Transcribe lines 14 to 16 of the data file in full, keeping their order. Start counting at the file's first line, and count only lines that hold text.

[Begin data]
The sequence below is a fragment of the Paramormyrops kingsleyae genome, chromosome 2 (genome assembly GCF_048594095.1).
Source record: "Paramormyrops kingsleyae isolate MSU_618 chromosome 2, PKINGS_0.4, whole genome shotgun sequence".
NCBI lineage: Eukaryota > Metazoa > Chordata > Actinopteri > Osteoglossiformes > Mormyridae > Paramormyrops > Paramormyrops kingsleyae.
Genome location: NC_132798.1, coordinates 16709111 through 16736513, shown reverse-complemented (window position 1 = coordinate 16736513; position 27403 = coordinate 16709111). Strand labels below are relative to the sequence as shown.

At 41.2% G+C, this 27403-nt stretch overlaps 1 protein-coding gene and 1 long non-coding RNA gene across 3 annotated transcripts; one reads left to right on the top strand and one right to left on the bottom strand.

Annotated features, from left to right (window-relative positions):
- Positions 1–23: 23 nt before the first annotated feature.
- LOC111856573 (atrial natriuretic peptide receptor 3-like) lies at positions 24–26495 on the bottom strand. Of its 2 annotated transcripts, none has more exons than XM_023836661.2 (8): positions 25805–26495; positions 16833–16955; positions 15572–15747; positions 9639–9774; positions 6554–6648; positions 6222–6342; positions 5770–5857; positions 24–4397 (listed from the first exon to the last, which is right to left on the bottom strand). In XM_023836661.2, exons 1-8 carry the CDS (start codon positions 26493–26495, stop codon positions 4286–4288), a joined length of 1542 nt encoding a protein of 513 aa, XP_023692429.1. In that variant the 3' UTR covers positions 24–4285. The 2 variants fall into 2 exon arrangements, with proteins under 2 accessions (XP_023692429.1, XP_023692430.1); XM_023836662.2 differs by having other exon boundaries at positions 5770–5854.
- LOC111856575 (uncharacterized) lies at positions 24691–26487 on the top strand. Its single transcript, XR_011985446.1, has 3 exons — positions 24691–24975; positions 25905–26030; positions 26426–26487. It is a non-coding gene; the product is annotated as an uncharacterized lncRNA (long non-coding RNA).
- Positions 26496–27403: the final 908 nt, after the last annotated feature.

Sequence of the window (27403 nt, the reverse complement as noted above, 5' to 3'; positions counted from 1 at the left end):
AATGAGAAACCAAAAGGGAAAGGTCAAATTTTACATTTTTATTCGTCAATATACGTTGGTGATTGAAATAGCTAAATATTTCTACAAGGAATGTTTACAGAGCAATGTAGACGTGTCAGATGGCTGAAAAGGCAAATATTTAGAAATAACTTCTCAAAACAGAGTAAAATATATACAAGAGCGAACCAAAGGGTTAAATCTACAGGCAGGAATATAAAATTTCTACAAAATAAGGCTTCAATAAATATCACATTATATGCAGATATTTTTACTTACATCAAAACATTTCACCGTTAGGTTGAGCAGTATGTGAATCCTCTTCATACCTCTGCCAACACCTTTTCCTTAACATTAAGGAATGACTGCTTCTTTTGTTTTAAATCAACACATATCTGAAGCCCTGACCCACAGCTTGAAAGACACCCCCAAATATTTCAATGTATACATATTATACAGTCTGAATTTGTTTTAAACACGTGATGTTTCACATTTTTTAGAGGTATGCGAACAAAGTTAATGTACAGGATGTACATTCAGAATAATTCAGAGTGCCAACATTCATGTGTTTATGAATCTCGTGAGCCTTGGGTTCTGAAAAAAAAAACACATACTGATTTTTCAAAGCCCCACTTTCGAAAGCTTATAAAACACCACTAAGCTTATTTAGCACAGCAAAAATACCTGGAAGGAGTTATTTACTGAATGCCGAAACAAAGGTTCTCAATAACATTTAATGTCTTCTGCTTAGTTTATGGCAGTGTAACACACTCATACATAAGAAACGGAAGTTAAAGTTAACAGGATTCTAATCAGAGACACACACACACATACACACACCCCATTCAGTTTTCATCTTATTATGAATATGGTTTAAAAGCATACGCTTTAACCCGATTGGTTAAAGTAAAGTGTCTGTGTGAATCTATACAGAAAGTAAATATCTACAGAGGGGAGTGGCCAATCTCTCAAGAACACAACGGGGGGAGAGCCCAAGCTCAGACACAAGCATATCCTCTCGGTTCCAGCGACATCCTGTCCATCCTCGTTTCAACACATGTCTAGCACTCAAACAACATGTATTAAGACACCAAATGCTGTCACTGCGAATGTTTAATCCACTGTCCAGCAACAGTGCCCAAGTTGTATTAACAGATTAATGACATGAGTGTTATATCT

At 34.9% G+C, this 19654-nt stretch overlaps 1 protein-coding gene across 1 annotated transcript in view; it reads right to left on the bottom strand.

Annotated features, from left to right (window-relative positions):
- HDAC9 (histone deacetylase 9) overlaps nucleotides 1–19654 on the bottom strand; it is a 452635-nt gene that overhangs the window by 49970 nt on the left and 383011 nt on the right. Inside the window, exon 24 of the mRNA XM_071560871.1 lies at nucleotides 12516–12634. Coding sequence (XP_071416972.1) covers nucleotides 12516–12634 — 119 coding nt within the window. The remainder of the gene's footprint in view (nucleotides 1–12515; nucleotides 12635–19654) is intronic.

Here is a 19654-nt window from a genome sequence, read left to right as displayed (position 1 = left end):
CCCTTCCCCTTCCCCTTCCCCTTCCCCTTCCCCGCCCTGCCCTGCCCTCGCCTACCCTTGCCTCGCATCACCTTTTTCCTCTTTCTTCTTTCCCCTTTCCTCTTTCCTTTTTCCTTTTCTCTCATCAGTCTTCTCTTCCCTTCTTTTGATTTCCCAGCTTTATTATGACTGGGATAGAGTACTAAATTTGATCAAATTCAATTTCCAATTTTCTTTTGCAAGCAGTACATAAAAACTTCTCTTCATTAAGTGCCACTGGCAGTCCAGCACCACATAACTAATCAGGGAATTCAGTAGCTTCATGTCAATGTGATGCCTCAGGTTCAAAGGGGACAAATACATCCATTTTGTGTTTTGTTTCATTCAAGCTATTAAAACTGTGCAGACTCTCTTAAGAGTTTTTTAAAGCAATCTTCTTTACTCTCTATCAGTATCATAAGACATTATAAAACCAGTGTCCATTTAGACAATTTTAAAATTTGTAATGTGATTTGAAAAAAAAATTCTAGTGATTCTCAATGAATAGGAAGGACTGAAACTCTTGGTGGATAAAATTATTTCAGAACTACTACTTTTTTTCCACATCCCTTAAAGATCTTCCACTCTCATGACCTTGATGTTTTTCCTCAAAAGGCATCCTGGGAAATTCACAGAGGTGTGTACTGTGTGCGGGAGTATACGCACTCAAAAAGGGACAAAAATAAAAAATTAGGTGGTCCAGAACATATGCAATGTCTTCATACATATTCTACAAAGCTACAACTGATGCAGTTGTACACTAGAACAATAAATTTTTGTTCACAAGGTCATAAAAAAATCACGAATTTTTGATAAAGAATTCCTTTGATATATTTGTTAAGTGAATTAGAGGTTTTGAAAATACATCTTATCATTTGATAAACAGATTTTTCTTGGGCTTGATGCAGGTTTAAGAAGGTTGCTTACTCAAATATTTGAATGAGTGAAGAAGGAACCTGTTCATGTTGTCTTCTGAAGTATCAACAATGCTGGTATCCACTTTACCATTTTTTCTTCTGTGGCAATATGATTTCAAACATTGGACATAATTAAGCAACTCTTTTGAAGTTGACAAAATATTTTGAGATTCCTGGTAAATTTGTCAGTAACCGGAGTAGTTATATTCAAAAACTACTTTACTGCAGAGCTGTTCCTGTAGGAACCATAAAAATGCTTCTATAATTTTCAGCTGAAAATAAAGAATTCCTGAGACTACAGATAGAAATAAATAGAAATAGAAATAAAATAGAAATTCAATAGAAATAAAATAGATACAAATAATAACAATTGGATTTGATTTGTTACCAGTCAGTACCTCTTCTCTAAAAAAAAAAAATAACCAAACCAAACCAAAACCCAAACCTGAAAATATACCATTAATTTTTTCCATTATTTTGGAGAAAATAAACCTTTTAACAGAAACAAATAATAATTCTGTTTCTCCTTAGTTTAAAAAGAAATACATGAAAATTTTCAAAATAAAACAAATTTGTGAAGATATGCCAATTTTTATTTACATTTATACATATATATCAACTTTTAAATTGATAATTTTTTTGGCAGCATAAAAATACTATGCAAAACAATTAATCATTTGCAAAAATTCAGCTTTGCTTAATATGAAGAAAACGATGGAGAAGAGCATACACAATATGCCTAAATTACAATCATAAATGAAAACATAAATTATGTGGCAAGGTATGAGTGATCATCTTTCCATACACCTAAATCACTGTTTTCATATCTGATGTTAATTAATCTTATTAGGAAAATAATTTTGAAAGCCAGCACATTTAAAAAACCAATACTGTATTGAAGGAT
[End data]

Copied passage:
Annotated features, from left to right (window-relative positions):
- HDAC9 (histone deacetylase 9) overlaps nucleotides 1–19654 on the bottom strand; it is a 452635-nt gene that overhangs the window by 49970 nt on the left and 383011 nt on the right. Inside the window, exon 24 of the mRNA XM_071560871.1 lies at nucleotides 12516–12634. Coding sequence (XP_071416972.1) covers nucleotides 12516–12634 — 119 coding nt within the window. The remainder of the gene's footprint in view (nucleotides 1–12515; nucleotides 12635–19654) is intronic.

Here is a 19654-nt window from a genome sequence, read left to right as displayed (position 1 = left end):